In this study, the statistical analyses for the evaluation of the relationship between CRT and BCVA were based on the observed data collected during the 6-month, double-masked, and randomized phase. The relationship between changes in CRT and BCVA was examined by Pearson correlation coefficient and multiple linear regression analyses. The regression models included the treatment group (DEX implant 0.7 mg or sham), duration of disease (in 2-month intervals), baseline BCVA, baseline CRT, age, and RVO diagnosis (BRVO vs. CRVO) as the independent variables. Treatment by covariate interactions was evaluated by adding the interaction term to the regression model. Stepwise regression analysis was performed to select independent predictors for BCVA change. The R-square statistic (R2) from the linear regression analysis is reported as a measure of the proportion of variability in BCVA change that was explained by the variables included in the model. The relationship between change in CRT and the percentage of patients achieving at least a 15-letter improvement in BCVA was evaluated using logistic regression models, which included the same independent variables as used in the multiple linear regression analysis. The primary objective of these analyses was to evaluate the predictive effect of baseline CRT and changes from baseline CRT on change from baseline in BCVA.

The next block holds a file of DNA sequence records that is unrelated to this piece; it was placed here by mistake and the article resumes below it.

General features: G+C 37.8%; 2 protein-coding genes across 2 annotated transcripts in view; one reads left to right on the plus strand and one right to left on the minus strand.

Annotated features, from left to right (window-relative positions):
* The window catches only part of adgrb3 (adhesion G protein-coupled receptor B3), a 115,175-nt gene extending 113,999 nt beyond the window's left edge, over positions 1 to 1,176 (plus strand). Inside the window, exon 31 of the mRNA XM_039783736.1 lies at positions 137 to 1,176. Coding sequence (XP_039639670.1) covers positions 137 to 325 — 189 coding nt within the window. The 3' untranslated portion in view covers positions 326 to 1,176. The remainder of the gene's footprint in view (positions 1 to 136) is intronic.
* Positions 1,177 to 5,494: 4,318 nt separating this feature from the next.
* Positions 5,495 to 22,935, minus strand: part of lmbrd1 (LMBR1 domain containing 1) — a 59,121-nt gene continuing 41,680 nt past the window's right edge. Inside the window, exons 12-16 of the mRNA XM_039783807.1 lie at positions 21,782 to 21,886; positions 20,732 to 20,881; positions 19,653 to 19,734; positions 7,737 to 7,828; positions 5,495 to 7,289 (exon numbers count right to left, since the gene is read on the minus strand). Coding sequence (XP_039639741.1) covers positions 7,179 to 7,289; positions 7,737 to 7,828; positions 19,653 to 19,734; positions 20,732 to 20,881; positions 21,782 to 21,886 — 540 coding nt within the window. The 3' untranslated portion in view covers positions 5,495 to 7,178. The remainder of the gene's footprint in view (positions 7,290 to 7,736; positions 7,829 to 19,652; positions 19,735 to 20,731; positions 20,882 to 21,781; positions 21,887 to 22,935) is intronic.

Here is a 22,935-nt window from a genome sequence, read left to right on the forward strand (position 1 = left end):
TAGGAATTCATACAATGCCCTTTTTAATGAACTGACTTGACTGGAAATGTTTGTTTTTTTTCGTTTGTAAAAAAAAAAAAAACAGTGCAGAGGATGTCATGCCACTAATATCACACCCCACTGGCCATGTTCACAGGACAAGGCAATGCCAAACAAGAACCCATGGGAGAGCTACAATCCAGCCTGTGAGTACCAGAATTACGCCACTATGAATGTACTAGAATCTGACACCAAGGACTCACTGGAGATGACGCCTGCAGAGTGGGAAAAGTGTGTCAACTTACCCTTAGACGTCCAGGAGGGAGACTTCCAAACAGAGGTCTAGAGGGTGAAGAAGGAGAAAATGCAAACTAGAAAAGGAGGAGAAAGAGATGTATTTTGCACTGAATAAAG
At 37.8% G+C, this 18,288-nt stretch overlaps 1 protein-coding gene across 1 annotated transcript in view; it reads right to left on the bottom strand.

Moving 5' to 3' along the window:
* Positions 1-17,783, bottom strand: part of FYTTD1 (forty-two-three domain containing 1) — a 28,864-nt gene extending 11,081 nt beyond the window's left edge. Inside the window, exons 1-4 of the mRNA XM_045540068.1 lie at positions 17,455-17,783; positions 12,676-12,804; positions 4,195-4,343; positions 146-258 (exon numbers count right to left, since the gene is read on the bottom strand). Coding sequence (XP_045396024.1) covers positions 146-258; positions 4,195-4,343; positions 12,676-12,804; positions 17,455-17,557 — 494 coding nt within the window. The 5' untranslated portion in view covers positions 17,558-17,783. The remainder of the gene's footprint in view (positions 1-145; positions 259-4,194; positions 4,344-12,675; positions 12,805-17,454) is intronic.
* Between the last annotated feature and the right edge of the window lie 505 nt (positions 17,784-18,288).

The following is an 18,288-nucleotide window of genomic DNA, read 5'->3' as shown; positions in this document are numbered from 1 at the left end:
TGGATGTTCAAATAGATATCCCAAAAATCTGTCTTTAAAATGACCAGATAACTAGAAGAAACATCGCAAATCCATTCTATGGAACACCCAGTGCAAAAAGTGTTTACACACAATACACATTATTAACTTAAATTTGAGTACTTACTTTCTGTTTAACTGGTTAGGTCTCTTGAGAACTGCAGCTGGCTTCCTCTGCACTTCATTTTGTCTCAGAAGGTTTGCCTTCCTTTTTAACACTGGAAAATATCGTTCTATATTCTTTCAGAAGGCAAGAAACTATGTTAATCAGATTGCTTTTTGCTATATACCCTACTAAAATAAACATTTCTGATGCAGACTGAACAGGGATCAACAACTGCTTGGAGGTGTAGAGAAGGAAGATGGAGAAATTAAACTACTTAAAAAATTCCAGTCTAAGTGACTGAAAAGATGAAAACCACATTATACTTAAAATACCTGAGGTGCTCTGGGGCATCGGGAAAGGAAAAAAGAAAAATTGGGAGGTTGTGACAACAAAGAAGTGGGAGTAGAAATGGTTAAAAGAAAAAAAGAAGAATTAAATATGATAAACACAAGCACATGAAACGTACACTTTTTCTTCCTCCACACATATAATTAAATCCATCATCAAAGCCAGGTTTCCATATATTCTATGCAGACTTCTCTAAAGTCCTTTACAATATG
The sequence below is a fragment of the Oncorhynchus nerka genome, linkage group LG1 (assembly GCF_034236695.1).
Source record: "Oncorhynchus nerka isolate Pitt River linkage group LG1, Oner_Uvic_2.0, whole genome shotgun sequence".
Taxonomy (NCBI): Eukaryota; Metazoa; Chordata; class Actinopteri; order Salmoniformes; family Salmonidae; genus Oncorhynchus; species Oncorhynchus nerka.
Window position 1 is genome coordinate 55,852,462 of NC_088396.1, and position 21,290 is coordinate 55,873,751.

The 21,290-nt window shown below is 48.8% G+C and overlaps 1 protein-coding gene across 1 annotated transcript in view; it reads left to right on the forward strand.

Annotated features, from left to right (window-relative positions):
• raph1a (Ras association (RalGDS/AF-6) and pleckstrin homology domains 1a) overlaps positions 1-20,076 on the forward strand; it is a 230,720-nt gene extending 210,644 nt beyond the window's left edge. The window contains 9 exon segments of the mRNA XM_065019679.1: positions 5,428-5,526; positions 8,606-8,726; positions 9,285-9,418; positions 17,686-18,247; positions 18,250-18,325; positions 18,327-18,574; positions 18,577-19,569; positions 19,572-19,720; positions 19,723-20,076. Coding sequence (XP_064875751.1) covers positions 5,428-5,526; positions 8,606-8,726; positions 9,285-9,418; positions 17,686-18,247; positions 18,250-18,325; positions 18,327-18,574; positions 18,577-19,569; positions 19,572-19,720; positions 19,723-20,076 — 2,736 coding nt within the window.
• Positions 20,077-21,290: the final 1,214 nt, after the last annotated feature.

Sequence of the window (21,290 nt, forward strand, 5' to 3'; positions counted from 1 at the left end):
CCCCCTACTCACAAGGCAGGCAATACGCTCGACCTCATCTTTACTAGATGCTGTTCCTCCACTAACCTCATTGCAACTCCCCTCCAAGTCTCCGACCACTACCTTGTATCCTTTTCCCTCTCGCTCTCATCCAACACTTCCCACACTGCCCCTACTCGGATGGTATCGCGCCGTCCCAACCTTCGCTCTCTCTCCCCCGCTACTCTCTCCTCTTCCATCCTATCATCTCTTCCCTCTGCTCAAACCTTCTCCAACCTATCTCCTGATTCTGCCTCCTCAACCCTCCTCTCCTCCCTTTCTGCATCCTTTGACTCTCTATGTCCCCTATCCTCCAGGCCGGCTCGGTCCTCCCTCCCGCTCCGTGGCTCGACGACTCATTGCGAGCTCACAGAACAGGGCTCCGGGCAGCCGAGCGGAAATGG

For the analysis of baseline characteristics, group comparisons were performed using the chi-square test for categorical variables and the 2-sample t-test for continuous variables.
All statistical tests were 2-sided and performed at the α = 0.05 significance level. Statistical analyses were completed using the SAS commercial software (version 9.2; SAS Institute Inc, Cary, NC).
Patients were recruited into the GENEVA trials between November 2004 and March 2008. At baseline, a total of 1,267 eyes were randomized to treatment (6-month study population) with either DEX implant 0.7 mg (n = 427), DEX implant 0.35 mg (n = 414), or a sham procedure (n = 426). Of these, approximately 94% (1,196) completed Day 180 of the study (initial treatment phase): 403 from the DEX implant 0.7-mg group, 395 from the DEX implant 0.35-mg group, and 398 from the sham group. This study will focus on only those eyes treated with DEX implant 0.7 mg or sham at baseline. Retinal thickness measurements at both baseline and Day 180 were available for 420/427 eyes in the DEX implant 0.7-mg group and 420/426 eyes in the sham group.